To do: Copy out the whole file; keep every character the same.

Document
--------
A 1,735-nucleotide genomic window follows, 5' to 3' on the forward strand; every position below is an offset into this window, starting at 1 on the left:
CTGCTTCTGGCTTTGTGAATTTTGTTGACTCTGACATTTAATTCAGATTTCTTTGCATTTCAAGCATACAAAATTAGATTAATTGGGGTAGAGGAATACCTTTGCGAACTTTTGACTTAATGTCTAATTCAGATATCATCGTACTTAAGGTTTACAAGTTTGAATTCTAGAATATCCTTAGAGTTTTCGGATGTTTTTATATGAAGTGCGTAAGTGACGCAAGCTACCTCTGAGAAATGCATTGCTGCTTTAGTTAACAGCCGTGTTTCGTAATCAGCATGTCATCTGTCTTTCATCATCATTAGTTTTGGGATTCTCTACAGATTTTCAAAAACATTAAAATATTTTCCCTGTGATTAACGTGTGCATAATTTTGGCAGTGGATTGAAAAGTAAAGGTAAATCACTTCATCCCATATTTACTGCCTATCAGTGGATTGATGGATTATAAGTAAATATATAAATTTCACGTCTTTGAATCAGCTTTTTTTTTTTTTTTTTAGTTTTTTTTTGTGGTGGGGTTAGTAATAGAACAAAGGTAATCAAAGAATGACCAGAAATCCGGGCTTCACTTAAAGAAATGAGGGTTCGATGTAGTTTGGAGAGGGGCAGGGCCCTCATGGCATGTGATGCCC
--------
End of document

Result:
A 1,735-nucleotide genomic window follows, 5' to 3' on the forward strand; every position below is an offset into this window, starting at 1 on the left:
CTGCTTCTGGCTTTGTGAATTTTGTTGACTCTGACATTTAATTCAGATTTCTTTGCATTTCAAGCATACAAAATTAGATTAATTGGGGTAGAGGAATACCTTTGCGAACTTTTGACTTAATGTCTAATTCAGATATCATCGTACTTAAGGTTTACAAGTTTGAATTCTAGAATATCCTTAGAGTTTTCGGATGTTTTTATATGAAGTGCGTAAGTGACGCAAGCTACCTCTGAGAAATGCATTGCTGCTTTAGTTAACAGCCGTGTTTCGTAATCAGCATGTCATCTGTCTTTCATCATCATTAGTTTTGGGATTCTCTACAGATTTTCAAAAACATTAAAATATTTTCCCTGTGATTAACGTGTGCATAATTTTGGCAGTGGATTGAAAAGTAAAGGTAAATCACTTCATCCCATATTTACTGCCTATCAGTGGATTGATGGATTATAAGTAAATATATAAATTTCACGTCTTTGAATCAGCTTTTTTTTTTTTTTTTTAGTTTTTTTTTGTGGTGGGGTTAGTAATAGAACAAAGGTAATCAAAGAATGACCAGAAATCCGGGCTTCACTTAAAGAAATGAGGGTTCGATGTAGTTTGGAGAGGGGCAGGGCCCTCATGGCATGTGATGCCC